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Quick and delicious cheese plates

It’s September, or as I like to call it, “the perfect cheese platter time of the year.” I know, it’s a mouthful, but that’s just how I feel about September and cheese.

Since September is also the holy-goat-we’re-so-flipping-busy time of year, cheese platters are good for quick entertaining. Cutting all those summer veggies can be mighty tedious. It’s a heck of a lot quicker to slap three cheeses on a platter and call it a day.

So how do you maximize your cheese plate chances of success?
You taste, you find your favorites and you learn about these three guidelines.

1. Most cheeses come from one of 4 categories: aged, soft, firm, or blue.
(And if you just giggled when you read that list, welcome to my brain.)

You can pick one cheese from every group and your speedy cheese plate appetizer wins.
You can also pick a selection of cheeses from one category for comparison’s sake (all soft cheeses! all blue cheeses… on second thought, all blue cheeses is too much for most cheese enthusiasts).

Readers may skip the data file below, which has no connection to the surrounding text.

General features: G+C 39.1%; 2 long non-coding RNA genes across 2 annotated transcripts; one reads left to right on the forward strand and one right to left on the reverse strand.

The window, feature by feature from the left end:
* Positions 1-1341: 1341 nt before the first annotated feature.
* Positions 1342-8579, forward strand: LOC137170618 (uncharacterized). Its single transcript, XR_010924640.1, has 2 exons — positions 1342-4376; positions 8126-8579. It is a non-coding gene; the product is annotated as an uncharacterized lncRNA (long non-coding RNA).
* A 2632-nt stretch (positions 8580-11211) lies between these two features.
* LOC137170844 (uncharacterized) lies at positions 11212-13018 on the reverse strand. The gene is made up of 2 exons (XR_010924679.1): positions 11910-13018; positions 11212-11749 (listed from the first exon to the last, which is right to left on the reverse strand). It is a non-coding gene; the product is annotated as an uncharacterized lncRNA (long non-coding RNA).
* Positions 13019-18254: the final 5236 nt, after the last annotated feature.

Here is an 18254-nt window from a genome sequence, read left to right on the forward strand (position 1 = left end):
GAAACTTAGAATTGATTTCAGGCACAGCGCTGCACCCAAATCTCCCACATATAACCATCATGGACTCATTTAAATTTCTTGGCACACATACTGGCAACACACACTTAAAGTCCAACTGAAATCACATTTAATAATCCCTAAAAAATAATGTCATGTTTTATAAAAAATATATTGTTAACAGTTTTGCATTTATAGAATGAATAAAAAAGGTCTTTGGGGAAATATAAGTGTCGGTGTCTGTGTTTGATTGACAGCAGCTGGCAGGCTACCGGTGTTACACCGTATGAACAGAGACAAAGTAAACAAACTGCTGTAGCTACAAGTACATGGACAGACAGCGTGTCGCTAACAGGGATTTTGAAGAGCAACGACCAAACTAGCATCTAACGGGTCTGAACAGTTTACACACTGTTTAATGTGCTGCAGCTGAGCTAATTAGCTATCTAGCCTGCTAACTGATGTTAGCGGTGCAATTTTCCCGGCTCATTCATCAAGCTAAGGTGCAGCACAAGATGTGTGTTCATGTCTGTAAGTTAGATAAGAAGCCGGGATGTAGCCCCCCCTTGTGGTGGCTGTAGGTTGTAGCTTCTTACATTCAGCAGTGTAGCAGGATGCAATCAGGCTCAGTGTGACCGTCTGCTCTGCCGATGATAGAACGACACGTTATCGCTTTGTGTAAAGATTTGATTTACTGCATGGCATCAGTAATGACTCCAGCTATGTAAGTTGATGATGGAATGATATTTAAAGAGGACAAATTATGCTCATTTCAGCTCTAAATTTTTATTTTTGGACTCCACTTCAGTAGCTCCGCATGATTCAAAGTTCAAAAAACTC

2. Cheese comes from milk of the holy animal trinity: sheep, cow and goat.
Some cheeses are blends of different animal milks. Some are straight up sheep’s milk, cow’s milk, etc.

You can organize your platter by animal (e.g. a selection of cow’s milk cheeses). Or mix it up by offering one of all three.

3. You can find cheese made in most parts of the world. Take a tip from Cheesewhizzes and organize your plate by country of origin. (Spanish cheeses [cheethes]! Italian cheese! Swiss!)

Bonus quick cheese plate tips:

  • Generally, you want no more than five cheeses — let’s not fatigue our palates.
  • A good guideline is to buy one ounce per person per cheese. Then you won’t have cheese overload.
  • Label your cheese ahead of time so guests know what they’re getting.
  • Use a different knife for each cheese. Butter knives work well if you’re low on dedicated cheese knives. (Dudes, I run a cheese club and I never have enough cheese knives).
  • Add “Take the cheese out of the fridge about an hour before serving” to your to-do list — room temperature brings out all the good flavors.

Elsewhere: The imitable Joanne Goddard from A Cup of Jo has created some of the most instructive (and stylish) posts on the topic.

Speedy cheesing to you!

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